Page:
Pcb Assembly humidity

Why it is Necessary to Control Humidity in PCB Assemblies

Written by Admin on . Posted in PCB Assembly and component

Pcb Assembly humidity

A Printed circuit board is quite literally an insulated board on which wire is laid to create a circuit. They are a critical and very necessary part of all electronic products. They are in everything from complex computers to basic smartphones. Since they are the base for the circuits that transfer electricity, if they were not included in an average electric machine that machine would just not work not to mention the fact that there would be no place to put the components. The market for PCBs is currently at $60 Billion, that’s Billion with a “B” and growing.
Just like any other electronics, require careful conditions during production to ensure that the integrity of the board is maintained before shipping. In general, things like dust, heat, and the focus of this article, humidity, will have an effect on the PCB.

Also Read: Printed Circuit Board (PCB) Assembly
Just like dust can interfere with and even interrupt circuits, and heat can cause some metal within the circuits to melt, humidity, meaning the amount of moisture in the air, can allow current to run through unwanted areas of the circuit board, causing extreme damage to the board and the circuits on it. Although that should be enough to prove that control over humidity, there are additional factors that could be hazardous to the board, and, by extension, the equipment that it is a part of. Imagine if an expensive new desktop computer fell apart, or in a more extreme example, a computer-guided car or airplane failed mid-transit.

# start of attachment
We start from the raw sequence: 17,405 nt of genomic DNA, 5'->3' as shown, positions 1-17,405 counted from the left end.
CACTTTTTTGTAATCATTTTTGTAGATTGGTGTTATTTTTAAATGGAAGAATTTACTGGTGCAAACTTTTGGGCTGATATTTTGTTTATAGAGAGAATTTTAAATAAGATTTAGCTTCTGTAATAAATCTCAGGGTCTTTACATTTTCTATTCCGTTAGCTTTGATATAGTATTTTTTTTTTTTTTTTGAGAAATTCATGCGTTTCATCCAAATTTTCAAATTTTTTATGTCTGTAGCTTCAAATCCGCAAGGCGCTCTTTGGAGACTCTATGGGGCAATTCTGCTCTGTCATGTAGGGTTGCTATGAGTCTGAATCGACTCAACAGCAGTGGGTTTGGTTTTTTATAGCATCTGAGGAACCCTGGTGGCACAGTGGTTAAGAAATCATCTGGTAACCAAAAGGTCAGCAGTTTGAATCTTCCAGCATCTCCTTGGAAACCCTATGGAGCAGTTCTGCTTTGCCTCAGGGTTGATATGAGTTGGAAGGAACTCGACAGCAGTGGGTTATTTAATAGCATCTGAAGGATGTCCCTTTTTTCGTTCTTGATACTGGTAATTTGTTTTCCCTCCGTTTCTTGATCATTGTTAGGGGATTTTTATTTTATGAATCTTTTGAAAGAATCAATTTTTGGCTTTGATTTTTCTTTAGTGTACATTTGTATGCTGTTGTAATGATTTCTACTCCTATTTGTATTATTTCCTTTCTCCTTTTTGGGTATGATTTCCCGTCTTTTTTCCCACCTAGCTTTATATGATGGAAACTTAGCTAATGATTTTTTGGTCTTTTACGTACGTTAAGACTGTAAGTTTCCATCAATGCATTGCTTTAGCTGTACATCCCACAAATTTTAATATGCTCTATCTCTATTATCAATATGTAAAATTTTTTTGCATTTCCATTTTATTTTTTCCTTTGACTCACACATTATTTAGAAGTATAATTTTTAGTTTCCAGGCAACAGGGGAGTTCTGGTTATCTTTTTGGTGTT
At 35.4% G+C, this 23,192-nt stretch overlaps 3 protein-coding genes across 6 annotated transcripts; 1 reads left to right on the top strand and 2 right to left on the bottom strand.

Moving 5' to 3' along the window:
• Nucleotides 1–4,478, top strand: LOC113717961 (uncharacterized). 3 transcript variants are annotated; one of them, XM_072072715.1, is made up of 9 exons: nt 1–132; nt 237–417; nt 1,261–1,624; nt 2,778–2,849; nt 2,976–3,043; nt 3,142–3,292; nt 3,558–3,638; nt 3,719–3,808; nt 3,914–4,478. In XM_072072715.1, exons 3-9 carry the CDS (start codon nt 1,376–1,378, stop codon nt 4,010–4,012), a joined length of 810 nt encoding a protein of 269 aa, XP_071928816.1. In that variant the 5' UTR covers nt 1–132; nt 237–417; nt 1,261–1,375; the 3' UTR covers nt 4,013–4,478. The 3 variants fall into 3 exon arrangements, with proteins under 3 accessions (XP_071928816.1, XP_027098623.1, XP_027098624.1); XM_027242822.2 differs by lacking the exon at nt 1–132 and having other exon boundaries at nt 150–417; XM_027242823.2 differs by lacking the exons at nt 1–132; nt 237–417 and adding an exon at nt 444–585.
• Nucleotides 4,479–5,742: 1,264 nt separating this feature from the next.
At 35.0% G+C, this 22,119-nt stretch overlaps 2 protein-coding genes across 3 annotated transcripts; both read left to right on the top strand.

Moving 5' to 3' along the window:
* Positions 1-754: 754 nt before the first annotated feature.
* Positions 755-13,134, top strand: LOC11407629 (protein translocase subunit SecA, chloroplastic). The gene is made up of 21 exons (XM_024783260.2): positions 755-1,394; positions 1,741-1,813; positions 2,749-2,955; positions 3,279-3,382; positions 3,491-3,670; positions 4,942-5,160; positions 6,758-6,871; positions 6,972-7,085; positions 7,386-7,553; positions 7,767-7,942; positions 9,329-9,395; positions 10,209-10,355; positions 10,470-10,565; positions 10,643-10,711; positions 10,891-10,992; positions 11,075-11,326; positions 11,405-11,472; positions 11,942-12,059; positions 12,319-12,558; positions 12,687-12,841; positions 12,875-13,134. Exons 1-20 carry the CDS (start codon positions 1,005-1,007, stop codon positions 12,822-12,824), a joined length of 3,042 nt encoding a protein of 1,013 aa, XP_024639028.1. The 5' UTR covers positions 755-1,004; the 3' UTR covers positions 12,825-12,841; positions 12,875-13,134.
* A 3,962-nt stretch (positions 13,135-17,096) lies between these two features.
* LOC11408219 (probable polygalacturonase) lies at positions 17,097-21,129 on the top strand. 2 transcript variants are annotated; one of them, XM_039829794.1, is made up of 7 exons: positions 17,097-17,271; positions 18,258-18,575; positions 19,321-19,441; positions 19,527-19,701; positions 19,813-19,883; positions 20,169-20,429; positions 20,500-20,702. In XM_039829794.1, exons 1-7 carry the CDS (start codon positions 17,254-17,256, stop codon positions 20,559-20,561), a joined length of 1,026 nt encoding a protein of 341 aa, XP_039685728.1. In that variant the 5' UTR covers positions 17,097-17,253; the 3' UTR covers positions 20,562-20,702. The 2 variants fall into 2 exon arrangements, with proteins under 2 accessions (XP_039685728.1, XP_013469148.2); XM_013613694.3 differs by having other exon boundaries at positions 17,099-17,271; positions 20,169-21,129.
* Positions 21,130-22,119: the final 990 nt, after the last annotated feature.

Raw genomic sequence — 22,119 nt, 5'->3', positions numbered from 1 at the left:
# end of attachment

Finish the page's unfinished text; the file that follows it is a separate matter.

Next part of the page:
Too much moisture in the board can cause numerous problems from delamination to solderability issues. It is a very simple fact that moisture is not good for any electronic component and this is especially true when it comes to PCBs. Reality is that PCBs are extremely absorbent so both the builder and the end user must use extreme caution when avoiding moisture.
If you are an end user in a high humidity state such as Florida it is highly recommended that you pre-bake the boards before you solder them. Yes, the fabricator will have packed them with desiccant packs to keep the moisture down. But even the short time that the boards are exposed to humidity before they are put into the assembly process can be enough for that board to absorb too much moisture.
The most recommended way of keeping your products safe is to keep a humidity level at around %50, or between %40-%60, which will let the PCBs stay dry while not drying out completely or causing static discharge, which can occur below this level of humidity: a normal amount of moisture in the air only will not affect them.
Remember moisture is our enemy. But baking the moisture out the boards prior to the assembly process is the simplest and most cost-effective way to keep your boards safe and dry.

Uses of Printed Circuit Board Components & Technology

Written by Admin on . Posted in PCB, PCB Assembly and component, PCB Design